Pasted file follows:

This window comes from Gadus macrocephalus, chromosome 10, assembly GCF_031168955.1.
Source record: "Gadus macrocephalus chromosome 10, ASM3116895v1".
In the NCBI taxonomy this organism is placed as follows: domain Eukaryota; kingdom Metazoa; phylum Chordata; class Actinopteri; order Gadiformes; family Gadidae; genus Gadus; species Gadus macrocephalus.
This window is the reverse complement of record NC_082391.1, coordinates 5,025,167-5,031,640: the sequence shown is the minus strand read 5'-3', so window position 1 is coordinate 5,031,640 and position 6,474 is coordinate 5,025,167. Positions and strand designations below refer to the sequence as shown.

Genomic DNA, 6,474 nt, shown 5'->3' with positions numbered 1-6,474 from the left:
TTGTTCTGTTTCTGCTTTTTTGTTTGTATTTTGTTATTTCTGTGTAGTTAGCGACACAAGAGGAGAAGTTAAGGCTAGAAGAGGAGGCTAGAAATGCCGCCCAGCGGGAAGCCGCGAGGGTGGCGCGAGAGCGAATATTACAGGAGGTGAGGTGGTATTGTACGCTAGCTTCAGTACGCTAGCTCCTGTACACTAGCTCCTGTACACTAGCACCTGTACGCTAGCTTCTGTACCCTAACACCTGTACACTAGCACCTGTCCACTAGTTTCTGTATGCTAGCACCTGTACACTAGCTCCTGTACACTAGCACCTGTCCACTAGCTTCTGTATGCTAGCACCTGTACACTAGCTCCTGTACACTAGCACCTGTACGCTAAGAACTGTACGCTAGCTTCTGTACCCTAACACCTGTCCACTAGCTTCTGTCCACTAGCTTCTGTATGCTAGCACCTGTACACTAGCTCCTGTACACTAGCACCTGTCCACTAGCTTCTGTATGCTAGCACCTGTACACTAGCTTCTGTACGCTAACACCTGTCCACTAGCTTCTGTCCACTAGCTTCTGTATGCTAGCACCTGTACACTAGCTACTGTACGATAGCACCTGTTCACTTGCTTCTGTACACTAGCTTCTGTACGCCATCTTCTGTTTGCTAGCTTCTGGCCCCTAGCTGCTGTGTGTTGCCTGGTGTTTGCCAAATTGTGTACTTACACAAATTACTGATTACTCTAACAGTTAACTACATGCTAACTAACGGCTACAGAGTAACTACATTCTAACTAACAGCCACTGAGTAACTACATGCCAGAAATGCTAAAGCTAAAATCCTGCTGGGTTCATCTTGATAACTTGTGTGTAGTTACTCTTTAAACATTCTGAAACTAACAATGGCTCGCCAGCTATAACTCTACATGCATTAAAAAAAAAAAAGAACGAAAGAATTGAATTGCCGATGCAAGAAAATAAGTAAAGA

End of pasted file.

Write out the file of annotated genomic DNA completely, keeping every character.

This window comes from Gadus macrocephalus, chromosome 10, assembly GCF_031168955.1.
Source record: "Gadus macrocephalus chromosome 10, ASM3116895v1".
In the NCBI taxonomy this organism is placed as follows: domain Eukaryota; kingdom Metazoa; phylum Chordata; class Actinopteri; order Gadiformes; family Gadidae; genus Gadus; species Gadus macrocephalus.
This window is the reverse complement of record NC_082391.1, coordinates 5,025,167-5,031,640: the sequence shown is the minus strand read 5'-3', so window position 1 is coordinate 5,031,640 and position 6,474 is coordinate 5,025,167. Positions and strand designations below refer to the sequence as shown.

Genomic DNA, 6,474 nt, shown 5'->3' with positions numbered 1-6,474 from the left:
TTGTTCTGTTTCTGCTTTTTTGTTTGTATTTTGTTATTTCTGTGTAGTTAGCGACACAAGAGGAGAAGTTAAGGCTAGAAGAGGAGGCTAGAAATGCCGCCCAGCGGGAAGCCGCGAGGGTGGCGCGAGAGCGAATATTACAGGAGGTGAGGTGGTATTGTACGCTAGCTTCAGTACGCTAGCTCCTGTACACTAGCTCCTGTACACTAGCACCTGTACGCTAGCTTCTGTACCCTAACACCTGTACACTAGCACCTGTCCACTAGTTTCTGTATGCTAGCACCTGTACACTAGCTCCTGTACACTAGCACCTGTCCACTAGCTTCTGTATGCTAGCACCTGTACACTAGCTCCTGTACACTAGCACCTGTACGCTAAGAACTGTACGCTAGCTTCTGTACCCTAACACCTGTCCACTAGCTTCTGTCCACTAGCTTCTGTATGCTAGCACCTGTACACTAGCTCCTGTACACTAGCACCTGTCCACTAGCTTCTGTATGCTAGCACCTGTACACTAGCTTCTGTACGCTAACACCTGTCCACTAGCTTCTGTCCACTAGCTTCTGTATGCTAGCACCTGTACACTAGCTACTGTACGATAGCACCTGTTCACTTGCTTCTGTACACTAGCTTCTGTACGCCATCTTCTGTTTGCTAGCTTCTGGCCCCTAGCTGCTGTGTGTTGCCTGGTGTTTGCCAAATTGTGTACTTACACAAATTACTGATTACTCTAACAGTTAACTACATGCTAACTAACGGCTACAGAGTAACTACATTCTAACTAACAGCCACTGAGTAACTACATGCCAGAAATGCTAAAGCTAAAATCCTGCTGGGTTCATCTTGATAACTTGTGTGTAGTTACTCTTTAAACATTCTGAAACTAACAATGGCTCGCCAGCTATAACTCTACATGCATTAAAAAAAAAAAAGAACGAAAGAATTGAATTGCCGATGCAAGAAAATAAGTAAAGA